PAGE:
Suppose you adopt a coordinate system such that you are at the origin, and the position of the object can be given by $$(x,y) = (vt,d_0)$$. Note that with the preceding, the object makes its closest approach of $$d_0$$ at $$t=0$$.The distance to the object is given by $$d=(v^2t^2+d_0^2)^{\frac 1 2}$$. This gives $$d' = \frac {v^2t}{(v^2t^2+d_0^2)^{\frac 1 2}}$$. It is this quantity, $$d'$$, that governs the doppler shift, not $$v$$. That is, the formula for the doppler shift is $$f = \frac {c}{c+d'}f_0$$, where $$f$$ is the observed frequency, $$c$$ is the velocity of the wave, and $$f_0$$ is the original frequency. Substituting in, we get $$f = \frac {c(v^2t^2+d_0^2)^{\frac 1 2}}{c(v^2t^2+d_0^2)^{\frac 1 2}+v^2t}f_0$$. At $$t=0$$, we get $$f = f_0$$; there is no doppler effect.

We can also take the reciprocal of both sides to get $$\lambda = \frac {c(v^2t^2+d_0^2)^{\frac 1 2}+v^2t}{c(v^2t^2+d_0^2)^{\frac 1 2}}\lambda_0$$, which can be rewritten as $$\lambda = \lambda_0 + \frac {v^2t}{c(v^2t^2+d_0^2)^{\frac 1 2}}\lambda_0$$ or $$\lambda = \lambda_0 + \frac {v^2t}{cd}\lambda_0$$. This can also be rewritten as $$\lambda = \lambda_0+\frac x d \frac v c \lambda_0$$

So if $$O$$ is your position and $$A$$ is the closest the object gets to you, and $$B$$ is the object's current position, you can take the distance $$AB$$, divide by the distance $$OB$$, multiply by the ratio between the object's distance and the wave velocity, and that will be the relative amount the wavelength is altered. This factor is changing the fastest at $$t=0$$. When $$t=0$$, $$\lambda' = \frac {v^2}{dc}\lambda_0$$

$$\frac x d$$ can also be expressed as the cosine of the angle the line $$OB$$ makes with the line $$OA$$.

The instantaneous frequency shift is proportional to the radial component of the velocity at the time the sound was emitted, and with opposite sign (moving inwards there is a positive frequency shift, which becomes negative when moving outwards). For a uniform linear motion, the scalar product of the relative position vector (from the receiver to the emitter) with the velocity vector is proportional to position along the trajectory, taking as origin the point of closest approach (if the receiver is at the origin and the emitter at $$(h,vt)$$ at instant $$t$$, for fixed $$h$$ and $$v$$, this scalar product is $$v^2t$$, so linear in$$~t$$). But to get the radial component of the velocity, one needs the scalar product with the normalised position vector (in the opposite direction to get the right sign), so one must divide by the distance between emitter and receiver, so one gets a dependence on $$t$$ proportional to $$-t/\sqrt{C^2+t^2}$$ for some constant $$C$$ (of dimension time). In the example one gets $$\frac{-v^2t}{\sqrt{h^2+v^2t^2}}=\frac{-vt}{\sqrt{(h/v)^2+t^2}},$$ so the constant is $$C=h/v$$, the time required for the emitter to traverse the same distance as the closest distance to the receiver. Just for a check, for large absolute value of $$t$$ the denominator tends to $$|t|$$, so the values lie between $$+v$$ and $$-v$$ (and there is a proportionality factor the maps this to the $$\pm$$ the actual maximal frequency shift). A caveat is in place though, this is computed as function of emission time, but the frequency is is heard at reception time; there is a monotonic but non-uniform mapping between those quantities. I'm not going to work out a formula, but during the approach phase time differences are compressed (which is indeed exactly the Doppler effect) so the decrease from the up-shifted frequency to the true frequency proceeds faster than the ensuing decrease from the true frequency to the down-shifted frequency. The constant $$C$$ gives the time scale at which most of the frequency shift takes place.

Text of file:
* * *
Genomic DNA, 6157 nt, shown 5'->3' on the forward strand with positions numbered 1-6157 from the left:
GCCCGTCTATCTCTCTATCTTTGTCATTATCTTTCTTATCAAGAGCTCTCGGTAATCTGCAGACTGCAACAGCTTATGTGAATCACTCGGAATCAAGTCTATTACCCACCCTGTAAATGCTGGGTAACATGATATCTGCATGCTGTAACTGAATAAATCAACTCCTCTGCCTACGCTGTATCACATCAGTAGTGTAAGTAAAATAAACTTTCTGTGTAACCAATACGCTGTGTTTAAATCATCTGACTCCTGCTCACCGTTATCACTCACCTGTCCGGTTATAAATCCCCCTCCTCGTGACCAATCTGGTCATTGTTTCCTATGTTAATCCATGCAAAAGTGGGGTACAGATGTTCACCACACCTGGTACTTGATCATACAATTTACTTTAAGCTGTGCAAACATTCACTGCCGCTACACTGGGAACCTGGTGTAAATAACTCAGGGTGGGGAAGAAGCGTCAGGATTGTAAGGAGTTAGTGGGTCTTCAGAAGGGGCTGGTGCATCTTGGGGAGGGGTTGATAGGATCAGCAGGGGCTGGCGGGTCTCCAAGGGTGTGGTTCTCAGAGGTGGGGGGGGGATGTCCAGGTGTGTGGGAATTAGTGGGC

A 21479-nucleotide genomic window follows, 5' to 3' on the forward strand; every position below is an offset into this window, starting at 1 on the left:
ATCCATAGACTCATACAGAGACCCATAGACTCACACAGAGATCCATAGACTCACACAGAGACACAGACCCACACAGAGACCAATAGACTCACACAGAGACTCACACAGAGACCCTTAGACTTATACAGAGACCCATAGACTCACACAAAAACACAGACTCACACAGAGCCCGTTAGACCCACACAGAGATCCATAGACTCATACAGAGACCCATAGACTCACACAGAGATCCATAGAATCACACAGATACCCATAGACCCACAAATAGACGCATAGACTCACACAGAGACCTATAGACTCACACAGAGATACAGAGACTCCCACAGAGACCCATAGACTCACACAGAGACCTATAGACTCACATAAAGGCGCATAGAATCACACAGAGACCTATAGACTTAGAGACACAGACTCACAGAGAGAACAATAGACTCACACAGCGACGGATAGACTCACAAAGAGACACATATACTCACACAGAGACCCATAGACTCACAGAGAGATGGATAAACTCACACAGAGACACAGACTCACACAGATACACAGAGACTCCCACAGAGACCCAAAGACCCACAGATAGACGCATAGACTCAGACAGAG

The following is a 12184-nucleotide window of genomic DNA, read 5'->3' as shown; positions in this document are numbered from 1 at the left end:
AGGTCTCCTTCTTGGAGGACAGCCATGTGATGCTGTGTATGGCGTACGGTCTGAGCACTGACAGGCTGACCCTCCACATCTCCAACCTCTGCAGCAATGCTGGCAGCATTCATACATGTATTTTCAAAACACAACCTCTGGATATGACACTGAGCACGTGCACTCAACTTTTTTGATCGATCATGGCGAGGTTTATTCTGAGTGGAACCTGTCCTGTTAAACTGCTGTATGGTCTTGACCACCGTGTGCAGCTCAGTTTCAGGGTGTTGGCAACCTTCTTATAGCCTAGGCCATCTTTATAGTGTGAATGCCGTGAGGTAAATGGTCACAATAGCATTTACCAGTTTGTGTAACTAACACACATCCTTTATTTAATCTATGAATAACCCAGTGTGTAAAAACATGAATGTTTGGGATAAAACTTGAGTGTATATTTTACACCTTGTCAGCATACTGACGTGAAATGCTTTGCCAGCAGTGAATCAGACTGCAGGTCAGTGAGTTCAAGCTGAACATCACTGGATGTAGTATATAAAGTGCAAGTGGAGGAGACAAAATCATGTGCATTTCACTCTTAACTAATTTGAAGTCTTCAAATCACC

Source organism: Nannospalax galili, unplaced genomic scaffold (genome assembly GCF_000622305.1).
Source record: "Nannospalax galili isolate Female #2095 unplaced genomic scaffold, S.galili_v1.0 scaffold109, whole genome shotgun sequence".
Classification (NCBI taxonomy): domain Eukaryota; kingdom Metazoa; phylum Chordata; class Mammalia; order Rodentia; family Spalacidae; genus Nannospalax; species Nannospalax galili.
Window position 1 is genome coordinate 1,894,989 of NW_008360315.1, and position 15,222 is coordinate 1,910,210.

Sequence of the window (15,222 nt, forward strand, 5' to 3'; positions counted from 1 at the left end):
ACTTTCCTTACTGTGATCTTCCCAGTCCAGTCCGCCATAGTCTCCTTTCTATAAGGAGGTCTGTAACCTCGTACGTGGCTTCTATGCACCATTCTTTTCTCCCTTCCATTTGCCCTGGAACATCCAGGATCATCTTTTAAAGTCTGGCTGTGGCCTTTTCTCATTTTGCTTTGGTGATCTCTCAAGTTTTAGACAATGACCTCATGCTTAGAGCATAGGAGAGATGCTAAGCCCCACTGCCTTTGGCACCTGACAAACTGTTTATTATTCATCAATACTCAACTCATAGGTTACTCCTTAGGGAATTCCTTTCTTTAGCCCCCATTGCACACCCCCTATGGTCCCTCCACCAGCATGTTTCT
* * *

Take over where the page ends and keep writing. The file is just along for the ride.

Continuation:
Let us consider a one dimensional simplification of this. There is a wave source moving to the right, emitting wavefronts to the left and to the right. When the source is to your left, you receive the (blueshifted) wavefronts that are moving to the right. Once the source has passed you and is now to your right, you receive the (redshifted) wavefronts that are moving to the left. This is how the Doppler shift changes abruptly when the source passes you at close distance.